The working group quickly agreed on the need to create a new, larger and better-funded organization to expand on the work of AWAL. At the request of FLO and OBC, the white-shoe law firm Arnold and Porter drafted bylaws on a pro bono basis. The Una Chapman Cox Foundation contributed $20,000 in startup money, and AAFSW provided an additional $5,000. A volunteer board of directors was formed; and, on June 5, 1989, the Foreign Service Youth Foundation was formally incorporated as a nonprofit organization headquartered in the District of Columbia. Joel Levy, a Foreign Service officer with the U.S. Information Agency, was the first FSYF president.

FSYF has an active membership of more than 400 families drawn from all agencies assigned overseas under chief of mission authority.

In its early years, FSYF took over the teen-focused programs of AWAL and established Globe Trotters for preteens and Diplokids for grade schoolers. Those programs offered social activities for D.C.-area youth and workshops focused on “reentry” to the United States following an overseas assignment. The foundation published four books to help Foreign Service youth deal with the opportunities and challenges of growing up overseas (including The Kids’ Guide to Living Abroad).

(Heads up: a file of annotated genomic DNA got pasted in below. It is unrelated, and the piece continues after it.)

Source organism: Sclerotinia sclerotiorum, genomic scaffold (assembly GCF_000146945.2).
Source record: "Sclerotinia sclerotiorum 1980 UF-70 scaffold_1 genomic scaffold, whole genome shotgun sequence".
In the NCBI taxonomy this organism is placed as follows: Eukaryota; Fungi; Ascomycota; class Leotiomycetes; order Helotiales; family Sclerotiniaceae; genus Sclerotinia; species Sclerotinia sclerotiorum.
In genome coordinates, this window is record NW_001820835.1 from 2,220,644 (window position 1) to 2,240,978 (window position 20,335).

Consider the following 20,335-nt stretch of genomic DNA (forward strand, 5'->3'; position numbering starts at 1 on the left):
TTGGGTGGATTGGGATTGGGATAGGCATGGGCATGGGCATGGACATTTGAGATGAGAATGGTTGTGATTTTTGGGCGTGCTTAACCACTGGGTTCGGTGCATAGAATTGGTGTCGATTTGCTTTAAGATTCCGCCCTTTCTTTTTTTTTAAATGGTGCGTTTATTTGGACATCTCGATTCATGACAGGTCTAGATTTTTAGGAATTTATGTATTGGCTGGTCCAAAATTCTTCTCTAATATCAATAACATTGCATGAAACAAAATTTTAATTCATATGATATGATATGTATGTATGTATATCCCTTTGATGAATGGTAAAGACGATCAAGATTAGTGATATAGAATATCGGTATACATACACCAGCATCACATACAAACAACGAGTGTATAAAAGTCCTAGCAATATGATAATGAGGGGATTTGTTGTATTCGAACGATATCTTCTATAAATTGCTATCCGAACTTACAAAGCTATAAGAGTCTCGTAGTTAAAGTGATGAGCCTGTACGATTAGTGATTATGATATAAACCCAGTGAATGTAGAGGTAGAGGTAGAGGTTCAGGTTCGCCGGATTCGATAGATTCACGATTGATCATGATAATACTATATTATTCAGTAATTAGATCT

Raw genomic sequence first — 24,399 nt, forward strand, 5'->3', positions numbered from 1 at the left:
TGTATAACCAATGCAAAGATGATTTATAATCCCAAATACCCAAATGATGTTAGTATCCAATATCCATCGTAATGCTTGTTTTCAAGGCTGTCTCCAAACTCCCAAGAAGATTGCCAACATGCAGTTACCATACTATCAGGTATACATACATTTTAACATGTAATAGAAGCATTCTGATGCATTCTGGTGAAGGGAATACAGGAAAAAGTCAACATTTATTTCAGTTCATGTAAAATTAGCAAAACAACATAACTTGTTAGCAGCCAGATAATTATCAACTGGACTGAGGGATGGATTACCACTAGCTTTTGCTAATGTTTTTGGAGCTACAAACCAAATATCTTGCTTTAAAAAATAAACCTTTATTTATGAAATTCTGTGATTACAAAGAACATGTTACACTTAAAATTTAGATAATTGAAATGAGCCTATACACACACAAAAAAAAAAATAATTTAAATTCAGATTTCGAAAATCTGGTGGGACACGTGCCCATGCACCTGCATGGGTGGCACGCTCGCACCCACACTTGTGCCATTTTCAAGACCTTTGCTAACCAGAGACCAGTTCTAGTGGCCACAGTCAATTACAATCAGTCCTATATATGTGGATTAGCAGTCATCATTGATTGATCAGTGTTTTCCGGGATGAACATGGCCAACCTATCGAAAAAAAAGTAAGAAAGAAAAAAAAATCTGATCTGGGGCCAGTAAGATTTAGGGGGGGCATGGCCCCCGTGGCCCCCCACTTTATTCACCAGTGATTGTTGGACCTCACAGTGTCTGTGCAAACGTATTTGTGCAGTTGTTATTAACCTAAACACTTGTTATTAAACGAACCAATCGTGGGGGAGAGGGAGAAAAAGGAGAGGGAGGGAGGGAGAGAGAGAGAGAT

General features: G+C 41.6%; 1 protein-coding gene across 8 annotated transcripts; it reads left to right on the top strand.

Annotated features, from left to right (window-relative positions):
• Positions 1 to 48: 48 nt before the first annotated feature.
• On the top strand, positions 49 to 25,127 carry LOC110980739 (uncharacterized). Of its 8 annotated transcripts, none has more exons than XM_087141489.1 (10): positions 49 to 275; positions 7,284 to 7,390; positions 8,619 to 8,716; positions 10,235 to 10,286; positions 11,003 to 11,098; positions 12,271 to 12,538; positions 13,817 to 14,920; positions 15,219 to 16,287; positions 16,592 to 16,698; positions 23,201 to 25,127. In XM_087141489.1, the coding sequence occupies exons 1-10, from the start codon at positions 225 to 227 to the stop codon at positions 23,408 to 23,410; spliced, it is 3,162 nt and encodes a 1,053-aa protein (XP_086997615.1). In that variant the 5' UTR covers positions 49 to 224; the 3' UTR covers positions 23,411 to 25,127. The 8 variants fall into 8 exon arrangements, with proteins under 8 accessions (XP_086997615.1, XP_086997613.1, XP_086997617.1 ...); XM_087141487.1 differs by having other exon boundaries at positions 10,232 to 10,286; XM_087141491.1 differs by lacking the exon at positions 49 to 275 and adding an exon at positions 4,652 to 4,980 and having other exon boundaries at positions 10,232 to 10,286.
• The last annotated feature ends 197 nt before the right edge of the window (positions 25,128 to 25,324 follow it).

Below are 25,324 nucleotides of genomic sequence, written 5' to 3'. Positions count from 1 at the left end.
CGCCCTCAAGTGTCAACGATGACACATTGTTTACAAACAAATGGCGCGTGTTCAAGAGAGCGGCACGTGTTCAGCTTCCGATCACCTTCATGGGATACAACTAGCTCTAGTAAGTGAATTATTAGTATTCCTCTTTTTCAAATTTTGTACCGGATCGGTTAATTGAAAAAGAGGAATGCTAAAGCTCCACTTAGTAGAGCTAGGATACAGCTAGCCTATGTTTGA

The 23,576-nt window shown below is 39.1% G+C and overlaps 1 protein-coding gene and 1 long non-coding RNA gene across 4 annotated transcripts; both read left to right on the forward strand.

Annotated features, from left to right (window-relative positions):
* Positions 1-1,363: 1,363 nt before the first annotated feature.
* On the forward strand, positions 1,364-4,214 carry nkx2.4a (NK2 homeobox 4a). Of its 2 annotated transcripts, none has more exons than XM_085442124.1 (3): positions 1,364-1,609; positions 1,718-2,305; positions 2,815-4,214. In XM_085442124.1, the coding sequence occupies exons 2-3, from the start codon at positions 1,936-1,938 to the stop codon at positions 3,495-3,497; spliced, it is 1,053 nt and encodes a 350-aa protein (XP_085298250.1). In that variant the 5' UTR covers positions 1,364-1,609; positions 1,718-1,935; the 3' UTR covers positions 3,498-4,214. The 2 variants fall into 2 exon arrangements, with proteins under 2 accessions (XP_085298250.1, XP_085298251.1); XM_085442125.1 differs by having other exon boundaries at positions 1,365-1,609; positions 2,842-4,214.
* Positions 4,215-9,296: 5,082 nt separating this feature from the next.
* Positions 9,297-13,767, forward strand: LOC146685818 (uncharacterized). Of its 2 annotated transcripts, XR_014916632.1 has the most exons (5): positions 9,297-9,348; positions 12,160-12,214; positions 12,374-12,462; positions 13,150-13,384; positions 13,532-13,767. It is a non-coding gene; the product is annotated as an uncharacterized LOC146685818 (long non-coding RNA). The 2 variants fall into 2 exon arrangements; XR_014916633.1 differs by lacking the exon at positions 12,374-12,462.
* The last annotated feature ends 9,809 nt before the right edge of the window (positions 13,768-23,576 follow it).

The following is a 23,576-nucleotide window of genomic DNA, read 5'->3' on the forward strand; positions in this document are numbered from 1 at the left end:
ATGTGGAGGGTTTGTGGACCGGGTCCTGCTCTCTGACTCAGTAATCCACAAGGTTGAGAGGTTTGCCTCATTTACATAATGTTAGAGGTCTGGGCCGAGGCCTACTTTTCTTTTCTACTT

FSYF also began publishing a youth-written newsletter, coordinated community service projects and inaugurated the annual Welcome Back Picnic. In 1996, FSYF joined with OBC to create the KidVid Contest, in which youth at embassies and consulates create videos depicting life at overseas posts from a kid’s perspective. FSYF also offered workshops, including Teen Get Away Weekend Training retreats. Other programming came and went depending on the availability of adult volunteers and funding.

FSYF Today

Thirty years after its founding, FSYF remains focused on helping our young people adapt to changing environments as they transition between posts worldwide. This social safety net is made up of four components: information, activities, affirmation and advocacy.

Information on TCK issues is shared with FSYF’s globally dispersed membership via webinars, a youth-written newsletter and an online video and document library (

Activities bringing together domestically assigned youth spread across the Washington, D.C., area include reentry seminars for middle school and high school students returning from overseas, a college admissions workshop, fun teen/ tween meetup events, community service activities and the fall Welcome Back Picnic.

Affirmation is achieved by celebrating our youths’ achievements via annual contests in art, essay writing, community service and video making. FSYF also offers academic merit scholarships for high-performing young people. Each year, these contests draw more than 150 applicants and award more than $20,000 at the annual FSYF Youth Awards Ceremony at Main State (see photo).